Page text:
One click manufacturing (OCM) is a concept that arose from the 3D printing world: design a 3D model of a part, upload it to an OCM company like Shapeways or Ponoko, click “build,” and wait for the physical object to be delivered to your door. Now, OCM is making inroads into the more traditional electronic manufacturing and assembly world. This trend, combined with the rise of startups building IoT devices, has far-reaching implications for the electronic component supply chain.
One huge advantage to OCM is speed. If you need a few units built for prototyping and you need them fast, just upload a PCB design and bill of materials (BOM) to a service like Tempo Automation or CircuitHub. They will immediately provide you with a quotation based on third-party APIs for both up-to-date component pricing and availability data, as well as for PCB manufacturing and electronic manufacturing services (EMS) in the U.S. and abroad. No human intervention is involved in the quotation process and, in some cases, you can get assembled boards on your doorstep in as few as three days.
This is, of course, a simplified explanation of the OCM process and enabling technology; but the key takeaway is that OCM can provide a significant time-to-market advantage, particularly for hardware startups competing against large, entrenched players.
In some cases, you can get assembled boards on your doorstep in as few as three days.
Using web-based tools such as OCM is especially appealing to hardware startups whose employees skew younger and tend to be more comfortable with self-service tools. They are used to using Web services to order dinner, book plane tickets and shop for personal electronics. Using the Web to buy assembled circuit boards fits in well with their worldview, whereas submitting RFQs via email and negotiating with contract manufacturers and component distributors over the phone does not.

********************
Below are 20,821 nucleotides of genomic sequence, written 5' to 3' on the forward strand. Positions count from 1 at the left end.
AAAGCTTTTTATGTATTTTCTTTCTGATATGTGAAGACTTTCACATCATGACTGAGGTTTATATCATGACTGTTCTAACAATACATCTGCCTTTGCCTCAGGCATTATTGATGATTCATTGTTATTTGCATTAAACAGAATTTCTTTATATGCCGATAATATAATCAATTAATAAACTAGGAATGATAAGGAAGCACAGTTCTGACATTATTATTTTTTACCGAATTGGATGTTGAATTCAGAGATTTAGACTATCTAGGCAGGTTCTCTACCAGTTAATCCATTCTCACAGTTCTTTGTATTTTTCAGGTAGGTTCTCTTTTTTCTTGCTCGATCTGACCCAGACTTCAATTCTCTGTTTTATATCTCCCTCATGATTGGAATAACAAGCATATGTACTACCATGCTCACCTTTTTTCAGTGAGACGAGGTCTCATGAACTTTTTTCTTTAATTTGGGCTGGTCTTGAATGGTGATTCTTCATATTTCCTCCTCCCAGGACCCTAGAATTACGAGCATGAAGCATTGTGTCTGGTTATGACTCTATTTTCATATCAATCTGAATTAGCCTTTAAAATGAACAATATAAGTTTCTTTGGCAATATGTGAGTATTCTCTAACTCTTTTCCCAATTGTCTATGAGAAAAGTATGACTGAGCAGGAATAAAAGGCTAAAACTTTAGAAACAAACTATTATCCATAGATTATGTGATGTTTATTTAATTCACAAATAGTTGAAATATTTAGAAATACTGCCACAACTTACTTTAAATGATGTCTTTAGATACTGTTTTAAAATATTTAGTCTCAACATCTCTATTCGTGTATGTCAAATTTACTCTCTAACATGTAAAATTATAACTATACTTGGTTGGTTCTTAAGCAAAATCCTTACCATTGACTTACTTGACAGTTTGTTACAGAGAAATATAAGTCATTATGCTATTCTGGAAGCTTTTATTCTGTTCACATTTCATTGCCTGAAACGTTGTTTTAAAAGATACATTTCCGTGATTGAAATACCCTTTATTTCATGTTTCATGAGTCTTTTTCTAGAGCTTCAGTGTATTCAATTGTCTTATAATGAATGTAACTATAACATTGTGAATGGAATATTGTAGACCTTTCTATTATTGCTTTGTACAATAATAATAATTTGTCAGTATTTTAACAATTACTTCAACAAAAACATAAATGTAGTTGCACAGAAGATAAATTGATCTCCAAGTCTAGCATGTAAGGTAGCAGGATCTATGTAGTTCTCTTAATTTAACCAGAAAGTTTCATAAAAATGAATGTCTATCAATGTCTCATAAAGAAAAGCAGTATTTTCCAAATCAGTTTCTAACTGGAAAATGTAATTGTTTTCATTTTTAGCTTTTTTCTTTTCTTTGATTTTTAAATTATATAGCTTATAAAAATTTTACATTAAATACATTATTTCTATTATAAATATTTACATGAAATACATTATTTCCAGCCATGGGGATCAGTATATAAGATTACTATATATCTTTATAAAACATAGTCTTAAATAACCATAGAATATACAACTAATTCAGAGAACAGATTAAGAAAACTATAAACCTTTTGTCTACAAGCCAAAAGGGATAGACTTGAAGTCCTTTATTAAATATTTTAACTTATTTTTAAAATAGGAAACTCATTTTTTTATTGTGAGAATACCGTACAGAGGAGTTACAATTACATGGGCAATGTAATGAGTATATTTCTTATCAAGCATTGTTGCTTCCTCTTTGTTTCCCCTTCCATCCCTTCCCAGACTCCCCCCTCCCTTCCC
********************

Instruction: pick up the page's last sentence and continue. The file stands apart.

Today, one click manufacturing is generally confined to small-quantity production. While large volumes can be produced, it is not possible to do the hard legwork of negotiating the best price on a component-by-component basis through these web applications. This will likely change in the future as the influence of OCM companies increase and they develop ways to negotiate large component buys programmatically.
OCM is bound to the existing supply chain forces that all purchasers must contend with: getting the parts to the production line on time. For OCM to leverage their biggest advantage, speed, the submitted BOM must contain only parts that are easily sourced through the existing supply chain. Since many of the designs submitted through OCM are in the IoT space, demand is focused around a few hundred components, many of which are kept in stock by EMS facilities to drive down the time from click to ship. OCM firms like Tempo Automation have joined forces with Octopart to create the Common Parts Library, a list of commonly available components for IoT and connected-device applications. CircuitHub is also developing their own library of commonly used parts to help designers focus their designs on easily sourced parts.
Ultimately, focusing demand on components in the Common Parts Library or other similar libraries will lead to faster product development, economies of scale and greater supply chain visibility for both design engineers and the EMS firms that fulfill their BOMs and manufacture their products.
- MakerCon Panel Discussion: 2015 Electronic Hardware Development and Manufacturing Trends
- Podcast: 3D opportunity for the supply chain: Additive manufacturing delivers
- Report: 3D Opportunity Primer
- SlideShare: Rise of the Maker Movement
- Initiative: iManufacturing Hub